European Union leaders have decided to review their strategic agenda and core priorities.

It is in light of what they called the "strong message" that was sent out by voters in the elections to the European Parliament.

Taoiseach Enda Kenny said: "What's needed now is a Europe that demonstrates its effectiveness in dealing with the challenges and problems that people have."

He was speaking after the summit of leaders in Brussels last night.

However, efforts to make progress on selecting the next president of the European Commission appear to have run into significant difficulty.

Arriving at the informal summit, British Prime Minister David Cameron argued that Europe could not "shrug off" the European Election results.

The results showed significant rises in support for far-right and hard-left parties.

Mr Cameron maintained that the EU had become "too big, too bossy and too interfering" and business-as-usual was not an option.

His comments were not new, but the sentiment gained a new traction in Brussels as leaders considered how to respond to an increasing number of voters who had turned against the EU project altogether, or who felt the emphasis on austerity had been destructive.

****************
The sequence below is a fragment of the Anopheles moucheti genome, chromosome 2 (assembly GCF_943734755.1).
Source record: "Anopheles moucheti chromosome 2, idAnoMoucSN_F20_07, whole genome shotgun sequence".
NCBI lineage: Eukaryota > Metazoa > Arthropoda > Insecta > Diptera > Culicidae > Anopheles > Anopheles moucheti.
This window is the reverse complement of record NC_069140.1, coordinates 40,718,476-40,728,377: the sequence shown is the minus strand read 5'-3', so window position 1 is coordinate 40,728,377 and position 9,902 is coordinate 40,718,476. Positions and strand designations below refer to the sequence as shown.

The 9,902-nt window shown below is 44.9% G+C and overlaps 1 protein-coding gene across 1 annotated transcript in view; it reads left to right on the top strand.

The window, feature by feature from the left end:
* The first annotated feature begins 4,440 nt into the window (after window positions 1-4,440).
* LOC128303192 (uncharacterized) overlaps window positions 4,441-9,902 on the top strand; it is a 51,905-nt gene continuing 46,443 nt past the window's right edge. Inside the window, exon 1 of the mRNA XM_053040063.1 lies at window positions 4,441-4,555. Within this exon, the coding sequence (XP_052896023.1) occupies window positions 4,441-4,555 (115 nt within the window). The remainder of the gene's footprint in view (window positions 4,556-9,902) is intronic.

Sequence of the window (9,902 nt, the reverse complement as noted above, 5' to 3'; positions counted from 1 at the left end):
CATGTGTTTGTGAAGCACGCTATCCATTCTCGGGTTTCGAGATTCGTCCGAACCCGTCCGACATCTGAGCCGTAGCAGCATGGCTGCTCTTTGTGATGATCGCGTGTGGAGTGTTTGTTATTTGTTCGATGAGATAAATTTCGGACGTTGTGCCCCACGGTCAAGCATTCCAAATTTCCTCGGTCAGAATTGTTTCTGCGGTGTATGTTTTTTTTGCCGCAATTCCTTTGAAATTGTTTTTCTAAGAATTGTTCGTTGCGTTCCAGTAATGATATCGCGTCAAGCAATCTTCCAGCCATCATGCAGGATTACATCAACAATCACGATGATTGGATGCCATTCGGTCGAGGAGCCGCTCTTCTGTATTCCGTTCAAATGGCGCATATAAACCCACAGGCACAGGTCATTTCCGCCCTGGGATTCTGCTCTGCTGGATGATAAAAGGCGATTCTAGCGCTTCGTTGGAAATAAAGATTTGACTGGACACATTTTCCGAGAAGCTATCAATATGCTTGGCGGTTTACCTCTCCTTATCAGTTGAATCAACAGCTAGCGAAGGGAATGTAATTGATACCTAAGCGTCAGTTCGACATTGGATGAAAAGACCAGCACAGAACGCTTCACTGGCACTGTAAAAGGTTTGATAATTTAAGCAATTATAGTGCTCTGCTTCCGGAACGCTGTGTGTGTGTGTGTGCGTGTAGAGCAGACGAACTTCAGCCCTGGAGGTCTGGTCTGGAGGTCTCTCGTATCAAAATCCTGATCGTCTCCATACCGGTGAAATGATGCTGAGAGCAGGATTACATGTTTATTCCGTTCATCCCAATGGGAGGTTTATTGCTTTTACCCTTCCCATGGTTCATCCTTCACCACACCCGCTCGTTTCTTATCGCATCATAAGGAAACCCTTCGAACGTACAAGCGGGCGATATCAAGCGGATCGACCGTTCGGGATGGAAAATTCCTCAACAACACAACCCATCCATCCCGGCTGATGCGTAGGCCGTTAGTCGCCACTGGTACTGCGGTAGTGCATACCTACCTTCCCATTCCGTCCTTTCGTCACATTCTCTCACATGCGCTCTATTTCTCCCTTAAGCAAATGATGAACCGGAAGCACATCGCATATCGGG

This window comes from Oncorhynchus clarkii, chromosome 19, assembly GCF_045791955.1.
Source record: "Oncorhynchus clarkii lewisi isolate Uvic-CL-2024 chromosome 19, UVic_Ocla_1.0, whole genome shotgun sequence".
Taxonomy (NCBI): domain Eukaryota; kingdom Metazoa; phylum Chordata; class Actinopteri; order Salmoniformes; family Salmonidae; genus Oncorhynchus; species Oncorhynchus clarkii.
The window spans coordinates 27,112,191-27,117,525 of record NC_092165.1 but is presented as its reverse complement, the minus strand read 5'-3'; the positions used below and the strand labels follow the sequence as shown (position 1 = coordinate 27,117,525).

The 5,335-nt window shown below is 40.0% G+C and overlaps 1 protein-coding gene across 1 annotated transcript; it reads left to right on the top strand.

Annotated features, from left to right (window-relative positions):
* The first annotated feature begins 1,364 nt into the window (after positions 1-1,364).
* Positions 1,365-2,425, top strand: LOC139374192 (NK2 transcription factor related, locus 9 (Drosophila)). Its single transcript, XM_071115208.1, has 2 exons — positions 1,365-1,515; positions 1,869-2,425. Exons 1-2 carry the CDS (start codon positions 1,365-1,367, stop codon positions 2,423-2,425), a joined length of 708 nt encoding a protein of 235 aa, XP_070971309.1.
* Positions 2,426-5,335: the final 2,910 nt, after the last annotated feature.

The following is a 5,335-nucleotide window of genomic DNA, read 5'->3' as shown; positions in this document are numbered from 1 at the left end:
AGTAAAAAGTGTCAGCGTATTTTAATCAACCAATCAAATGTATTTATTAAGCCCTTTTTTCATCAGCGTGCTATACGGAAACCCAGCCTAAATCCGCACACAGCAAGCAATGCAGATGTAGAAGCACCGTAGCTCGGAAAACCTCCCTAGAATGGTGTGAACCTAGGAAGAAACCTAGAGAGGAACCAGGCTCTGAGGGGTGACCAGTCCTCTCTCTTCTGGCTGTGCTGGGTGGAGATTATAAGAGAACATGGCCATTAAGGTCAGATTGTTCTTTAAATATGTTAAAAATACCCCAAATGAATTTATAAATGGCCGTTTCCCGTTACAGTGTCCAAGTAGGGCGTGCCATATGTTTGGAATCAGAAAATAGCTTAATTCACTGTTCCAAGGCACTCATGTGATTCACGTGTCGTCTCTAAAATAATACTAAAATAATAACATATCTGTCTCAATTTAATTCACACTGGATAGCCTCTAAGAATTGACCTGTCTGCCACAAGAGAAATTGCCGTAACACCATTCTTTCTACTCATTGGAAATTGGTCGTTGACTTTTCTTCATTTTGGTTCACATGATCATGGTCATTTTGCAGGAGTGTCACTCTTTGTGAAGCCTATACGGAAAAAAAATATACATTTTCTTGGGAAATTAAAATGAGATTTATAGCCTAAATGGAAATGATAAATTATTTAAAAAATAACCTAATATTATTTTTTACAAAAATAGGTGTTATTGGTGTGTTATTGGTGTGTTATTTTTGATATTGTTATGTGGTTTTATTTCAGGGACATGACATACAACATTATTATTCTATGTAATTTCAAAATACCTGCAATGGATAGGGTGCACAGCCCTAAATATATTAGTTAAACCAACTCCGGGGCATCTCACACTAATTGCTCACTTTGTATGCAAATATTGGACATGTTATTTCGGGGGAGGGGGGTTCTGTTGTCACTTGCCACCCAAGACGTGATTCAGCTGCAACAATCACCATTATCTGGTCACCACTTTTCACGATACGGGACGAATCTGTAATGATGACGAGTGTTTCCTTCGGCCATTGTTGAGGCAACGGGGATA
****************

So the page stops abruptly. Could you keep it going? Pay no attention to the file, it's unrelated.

Mr Kenny described the meeting as "refreshing" because EU leaders had committed themselves to quickly reviewing their agenda to ensure Europe was working effectively to achieve results, such as reducing unemployment.

The next summit in June should give an indication as to how radical any change may or may not be.

Meanwhile, British, Hungarian and Swedish opposition to the eelection of former Luxembourg prime minister Jean-Claude Juncker to the position of president of the European Commission was made clear.

Mr Kenny, who backs Mr Juncker, maintained there "wasn't much discussion about individual candidates" at the summit, but instead said there was a recognition by leaders of the "need not to have inter-institutional rows".

However, a lukewarm endorsement of Mr Juncker by German Chancellor Angela Merkel at her news conference has given rise to renewed speculation that the long-serving EU insider may not get the top job.